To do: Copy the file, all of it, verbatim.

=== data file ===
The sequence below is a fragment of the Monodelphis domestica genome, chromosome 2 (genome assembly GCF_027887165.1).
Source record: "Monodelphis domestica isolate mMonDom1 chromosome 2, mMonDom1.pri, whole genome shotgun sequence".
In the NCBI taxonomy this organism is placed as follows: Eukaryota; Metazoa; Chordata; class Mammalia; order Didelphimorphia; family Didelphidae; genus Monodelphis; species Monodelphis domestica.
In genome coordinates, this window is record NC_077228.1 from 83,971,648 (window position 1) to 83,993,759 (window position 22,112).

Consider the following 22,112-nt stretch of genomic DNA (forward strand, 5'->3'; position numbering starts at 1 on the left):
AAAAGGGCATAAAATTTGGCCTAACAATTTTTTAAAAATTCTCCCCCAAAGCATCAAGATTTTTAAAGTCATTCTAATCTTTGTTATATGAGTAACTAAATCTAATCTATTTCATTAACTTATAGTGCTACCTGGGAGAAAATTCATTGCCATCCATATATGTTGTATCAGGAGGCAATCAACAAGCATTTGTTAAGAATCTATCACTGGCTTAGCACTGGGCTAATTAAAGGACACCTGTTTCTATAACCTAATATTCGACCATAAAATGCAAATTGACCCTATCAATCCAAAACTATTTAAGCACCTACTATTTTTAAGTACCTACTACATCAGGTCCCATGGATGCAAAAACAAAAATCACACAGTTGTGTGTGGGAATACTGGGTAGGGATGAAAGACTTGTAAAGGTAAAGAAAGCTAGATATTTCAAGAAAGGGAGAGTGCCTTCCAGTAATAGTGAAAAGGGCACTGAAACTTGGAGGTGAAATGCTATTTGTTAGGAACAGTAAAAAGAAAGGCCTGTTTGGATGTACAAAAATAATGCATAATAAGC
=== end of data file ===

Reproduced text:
The sequence below is a fragment of the Monodelphis domestica genome, chromosome 2 (genome assembly GCF_027887165.1).
Source record: "Monodelphis domestica isolate mMonDom1 chromosome 2, mMonDom1.pri, whole genome shotgun sequence".
In the NCBI taxonomy this organism is placed as follows: Eukaryota; Metazoa; Chordata; class Mammalia; order Didelphimorphia; family Didelphidae; genus Monodelphis; species Monodelphis domestica.
In genome coordinates, this window is record NC_077228.1 from 83,971,648 (window position 1) to 83,993,759 (window position 22,112).

Consider the following 22,112-nt stretch of genomic DNA (forward strand, 5'->3'; position numbering starts at 1 on the left):
AAAAGGGCATAAAATTTGGCCTAACAATTTTTTAAAAATTCTCCCCCAAAGCATCAAGATTTTTAAAGTCATTCTAATCTTTGTTATATGAGTAACTAAATCTAATCTATTTCATTAACTTATAGTGCTACCTGGGAGAAAATTCATTGCCATCCATATATGTTGTATCAGGAGGCAATCAACAAGCATTTGTTAAGAATCTATCACTGGCTTAGCACTGGGCTAATTAAAGGACACCTGTTTCTATAACCTAATATTCGACCATAAAATGCAAATTGACCCTATCAATCCAAAACTATTTAAGCACCTACTATTTTTAAGTACCTACTACATCAGGTCCCATGGATGCAAAAACAAAAATCACACAGTTGTGTGTGGGAATACTGGGTAGGGATGAAAGACTTGTAAAGGTAAAGAAAGCTAGATATTTCAAGAAAGGGAGAGTGCCTTCCAGTAATAGTGAAAAGGGCACTGAAACTTGGAGGTGAAATGCTATTTGTTAGGAACAGTAAAAAGAAAGGCCTGTTTGGATGTACAAAAATAATGCATAATAAGC